“I remember when I was younger, an actor saying, ‘You can only ever really play yourself.’ And I thought, ‘I don’t know that I fully agree with that. I’m trying to play as many different characters as I can.'” – Anne Hathaway
Variety recently hosted an “Actors on Actors” conversation between Academy Award-winning actress Anne Hathaway and Emmy Award-winning actor Jeremy Strong, who starred together in the 2019 film Serenity and the 2022 film Armageddon Time. While speaking, Hathaway shared a story about a scene more than 20 years in the making that appeared in one of her recent projects.
One of the scenes in the Apple TV+ series WeCrashed, which stars Hathaway as one-half of the real-life couple behind the disastrous company WeWork, features Hathaway finally utilizing a scene idea she had during her very first acting job that she has not previously been able to work into a performance. She reveals:
My very first job was on a TV show called Get Real. It was my senior year of high school. I was away from home. I was shooting in Los Angeles. I was 16. There were just a lot of feelings that I had that I didn’t really understand. I would have to go to set and feel really nervous and I would start to cry, but I would know that I couldn’t cry my makeup off. So I would take a tissue and fold it in half and I would cry into the tissue. After doing this a certain number of times, I remember thinking to myself, “This would be great to see on camera.” And I have tried to get that moment into a film on several occasions, and everybody always looked at me like I had three heads when I would suggest it. She has to cry without crying off her makeup, which is something that I think a lot of women understand. I just had a feeling that it would look really strong on camera to watch the tears just saturate the tissue but not fall.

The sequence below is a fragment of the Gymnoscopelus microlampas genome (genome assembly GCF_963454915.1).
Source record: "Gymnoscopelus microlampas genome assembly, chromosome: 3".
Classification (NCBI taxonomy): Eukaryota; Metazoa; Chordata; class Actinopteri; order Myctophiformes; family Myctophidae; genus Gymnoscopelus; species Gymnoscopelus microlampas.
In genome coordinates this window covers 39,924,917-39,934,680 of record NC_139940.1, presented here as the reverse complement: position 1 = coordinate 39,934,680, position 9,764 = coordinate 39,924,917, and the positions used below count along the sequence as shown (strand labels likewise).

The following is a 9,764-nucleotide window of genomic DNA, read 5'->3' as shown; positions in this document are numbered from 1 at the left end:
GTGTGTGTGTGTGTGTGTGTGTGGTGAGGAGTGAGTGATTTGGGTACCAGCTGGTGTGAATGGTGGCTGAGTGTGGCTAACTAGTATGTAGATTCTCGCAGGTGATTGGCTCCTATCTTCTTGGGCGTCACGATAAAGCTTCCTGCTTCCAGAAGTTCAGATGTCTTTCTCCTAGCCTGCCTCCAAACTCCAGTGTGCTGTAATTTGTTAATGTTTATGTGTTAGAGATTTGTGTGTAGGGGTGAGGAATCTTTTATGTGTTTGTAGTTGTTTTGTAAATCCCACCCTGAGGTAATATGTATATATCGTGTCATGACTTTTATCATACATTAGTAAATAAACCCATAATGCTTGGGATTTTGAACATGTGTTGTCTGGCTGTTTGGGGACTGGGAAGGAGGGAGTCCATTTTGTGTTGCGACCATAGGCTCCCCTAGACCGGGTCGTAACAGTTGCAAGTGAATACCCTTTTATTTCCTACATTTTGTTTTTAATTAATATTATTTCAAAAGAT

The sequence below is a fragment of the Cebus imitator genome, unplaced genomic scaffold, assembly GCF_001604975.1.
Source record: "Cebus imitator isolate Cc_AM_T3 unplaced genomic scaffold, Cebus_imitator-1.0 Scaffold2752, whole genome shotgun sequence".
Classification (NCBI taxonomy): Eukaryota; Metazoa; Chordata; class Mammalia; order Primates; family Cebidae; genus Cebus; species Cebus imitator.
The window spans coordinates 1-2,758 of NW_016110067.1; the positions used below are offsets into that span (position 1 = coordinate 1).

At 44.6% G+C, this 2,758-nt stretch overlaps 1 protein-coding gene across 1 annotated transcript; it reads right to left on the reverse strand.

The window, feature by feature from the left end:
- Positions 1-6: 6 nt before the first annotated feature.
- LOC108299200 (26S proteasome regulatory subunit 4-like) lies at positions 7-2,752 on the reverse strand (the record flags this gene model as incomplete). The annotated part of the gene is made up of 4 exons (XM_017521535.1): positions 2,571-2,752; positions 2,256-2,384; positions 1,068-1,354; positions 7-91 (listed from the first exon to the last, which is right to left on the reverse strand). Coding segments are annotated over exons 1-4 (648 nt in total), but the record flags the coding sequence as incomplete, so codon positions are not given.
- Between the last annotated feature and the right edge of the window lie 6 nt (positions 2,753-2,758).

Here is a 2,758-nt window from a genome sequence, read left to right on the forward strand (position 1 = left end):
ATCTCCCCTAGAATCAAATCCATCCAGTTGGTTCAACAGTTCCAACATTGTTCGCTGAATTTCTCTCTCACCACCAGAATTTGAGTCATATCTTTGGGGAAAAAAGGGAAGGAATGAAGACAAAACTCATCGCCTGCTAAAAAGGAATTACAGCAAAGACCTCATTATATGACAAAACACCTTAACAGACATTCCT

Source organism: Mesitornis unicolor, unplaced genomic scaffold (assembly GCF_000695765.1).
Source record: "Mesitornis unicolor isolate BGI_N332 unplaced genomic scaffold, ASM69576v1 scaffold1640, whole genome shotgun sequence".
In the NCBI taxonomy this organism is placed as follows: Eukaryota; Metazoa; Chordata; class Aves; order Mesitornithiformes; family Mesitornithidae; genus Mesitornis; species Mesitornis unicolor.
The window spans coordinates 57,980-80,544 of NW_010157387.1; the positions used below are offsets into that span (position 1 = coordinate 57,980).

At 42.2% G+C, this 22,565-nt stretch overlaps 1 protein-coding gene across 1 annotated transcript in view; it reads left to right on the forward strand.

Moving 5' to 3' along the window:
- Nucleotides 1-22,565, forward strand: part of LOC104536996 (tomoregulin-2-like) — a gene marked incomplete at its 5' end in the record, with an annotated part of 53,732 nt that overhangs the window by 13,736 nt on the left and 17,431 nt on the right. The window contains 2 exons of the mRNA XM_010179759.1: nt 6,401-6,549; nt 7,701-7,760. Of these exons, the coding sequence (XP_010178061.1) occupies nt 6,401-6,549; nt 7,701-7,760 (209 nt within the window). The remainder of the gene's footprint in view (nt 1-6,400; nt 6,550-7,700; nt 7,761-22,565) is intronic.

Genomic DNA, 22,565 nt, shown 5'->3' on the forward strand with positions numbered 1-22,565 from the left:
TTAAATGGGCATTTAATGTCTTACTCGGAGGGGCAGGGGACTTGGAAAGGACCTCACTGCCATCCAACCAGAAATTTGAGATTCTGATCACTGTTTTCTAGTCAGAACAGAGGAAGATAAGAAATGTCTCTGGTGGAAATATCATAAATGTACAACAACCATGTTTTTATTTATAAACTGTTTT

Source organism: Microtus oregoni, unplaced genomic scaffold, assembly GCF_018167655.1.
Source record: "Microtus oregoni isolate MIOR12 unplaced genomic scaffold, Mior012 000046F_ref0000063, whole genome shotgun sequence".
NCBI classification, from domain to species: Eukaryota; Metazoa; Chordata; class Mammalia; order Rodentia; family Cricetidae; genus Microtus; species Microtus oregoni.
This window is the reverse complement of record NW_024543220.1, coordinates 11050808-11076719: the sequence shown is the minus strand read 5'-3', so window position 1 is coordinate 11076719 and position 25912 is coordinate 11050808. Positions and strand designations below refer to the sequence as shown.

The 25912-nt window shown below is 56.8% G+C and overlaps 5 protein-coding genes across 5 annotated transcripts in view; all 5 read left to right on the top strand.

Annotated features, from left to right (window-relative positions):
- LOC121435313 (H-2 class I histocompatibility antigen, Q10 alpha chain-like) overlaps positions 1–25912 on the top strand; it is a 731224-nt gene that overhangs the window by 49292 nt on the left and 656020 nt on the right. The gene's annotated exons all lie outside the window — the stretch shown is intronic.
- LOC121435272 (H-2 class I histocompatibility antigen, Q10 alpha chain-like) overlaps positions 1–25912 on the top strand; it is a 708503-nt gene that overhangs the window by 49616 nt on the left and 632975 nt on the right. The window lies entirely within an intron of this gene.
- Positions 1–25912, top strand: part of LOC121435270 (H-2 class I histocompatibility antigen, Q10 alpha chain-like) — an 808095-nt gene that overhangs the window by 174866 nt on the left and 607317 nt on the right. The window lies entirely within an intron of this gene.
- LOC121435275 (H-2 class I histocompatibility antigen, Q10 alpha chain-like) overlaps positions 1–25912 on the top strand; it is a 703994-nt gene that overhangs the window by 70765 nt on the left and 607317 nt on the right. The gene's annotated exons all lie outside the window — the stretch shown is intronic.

Reflecting on that moment, Hathaway returns to a common adage about acting — that actors are truly only capable of playing versions of themselves — and shares her thoughts on that assertion. She says, “I remember when I was younger, an actor saying, ‘You can only ever really play yourself.’ And I thought, ‘I don’t know that I fully agree with that. I’m trying to play as many different characters as I can.’ I don’t necessarily work this way anymore, but in the beginning part of my career, I did connect to my characters through trauma. I would kind of search out parts in myself where I was broken and parts where they were broken and I would try to find my way into them through that way.”